Rules on data sharing under the embattled Named Person scheme are so complicated, teachers and health visitors will need ‘legal degrees’ to understand them, MSPs have heard.
This week, Deputy First Minister John Swinney was grilled on a code of practice which is supposed to guide named persons on sharing sensitive information about children.
And giving evidence to MSPs, representatives of Scotland’s top legal organisations attacked the code for its complexity.
During a meeting of Holyrood’s Delegated Powers and Law Reform Committee on Tuesday, Conservative MSP Alison Harris put it to Swinney that teachers – who would become named persons under the legislation – will “require somewhat of a legal degree to read the code of practice”.
Later in the week, in an Education Committee session, Kenny Meechan, of the Law Society of Scotland, described the code as “misleading at best”.
He said it would require a “deeper level of understanding” by named persons adding, “They will need their lawyer on speed dial”. Janys Scott QC, of the Faculty of Advocates, also hit out at the code saying:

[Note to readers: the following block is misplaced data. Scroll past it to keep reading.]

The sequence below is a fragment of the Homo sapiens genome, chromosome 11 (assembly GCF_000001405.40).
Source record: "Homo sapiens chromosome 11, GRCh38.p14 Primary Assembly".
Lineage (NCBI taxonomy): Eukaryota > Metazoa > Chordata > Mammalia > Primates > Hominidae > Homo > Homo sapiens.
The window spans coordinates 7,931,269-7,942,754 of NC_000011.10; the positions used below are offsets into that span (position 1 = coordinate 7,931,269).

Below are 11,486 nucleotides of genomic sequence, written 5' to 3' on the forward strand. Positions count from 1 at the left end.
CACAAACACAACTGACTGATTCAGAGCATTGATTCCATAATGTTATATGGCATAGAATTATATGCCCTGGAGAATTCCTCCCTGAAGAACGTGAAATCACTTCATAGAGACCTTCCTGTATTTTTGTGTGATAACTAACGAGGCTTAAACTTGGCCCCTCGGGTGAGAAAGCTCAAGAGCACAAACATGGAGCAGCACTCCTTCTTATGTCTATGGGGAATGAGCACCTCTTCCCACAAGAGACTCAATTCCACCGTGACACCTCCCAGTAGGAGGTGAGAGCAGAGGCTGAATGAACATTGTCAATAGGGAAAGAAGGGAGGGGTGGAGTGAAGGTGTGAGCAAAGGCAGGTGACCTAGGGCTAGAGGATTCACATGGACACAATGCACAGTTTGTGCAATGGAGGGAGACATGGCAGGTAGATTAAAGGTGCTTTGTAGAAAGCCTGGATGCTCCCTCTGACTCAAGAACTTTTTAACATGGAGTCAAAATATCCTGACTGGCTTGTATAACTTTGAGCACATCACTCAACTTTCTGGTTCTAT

“The thought of a primary teacher sitting down at four o’clock in the middle of marking a load of books and thinking this one through without help and trying to make their way through a code of practice on things which I, as a lawyer, would find difficult in the knowledge that if they get it wrong, it’s going to be raised in a court of law, that strikes me as something which would be unattractive”.
Responding to MSPs’ criticisms, Swinney agreed to consider their views but maintained that the final version would be his decision.
Members of the Scottish Parliament will be allowed a vote on revised Named Person legislation but not the code of practice surrounding it.
Simon Calvert, of the campaign group No to Named Persons (NO2NP), said it is a “disgrace” that the Deputy First Minister is failing to listen to concerns.
The Scottish Government is attempting to revise its Named Person scheme after central data sharing provisions were struck down by the UK Supreme Court last year.
Judges ruled that central elements of the scheme contravened human rights legislation.
In recent months, critics have repeatedly called for the Scottish Government to abandon the scheme altogether.
The Scottish Government allocated more than £60 million to the plans, before they were halted and the Government ordered to pay up to £500,000 in legal costs.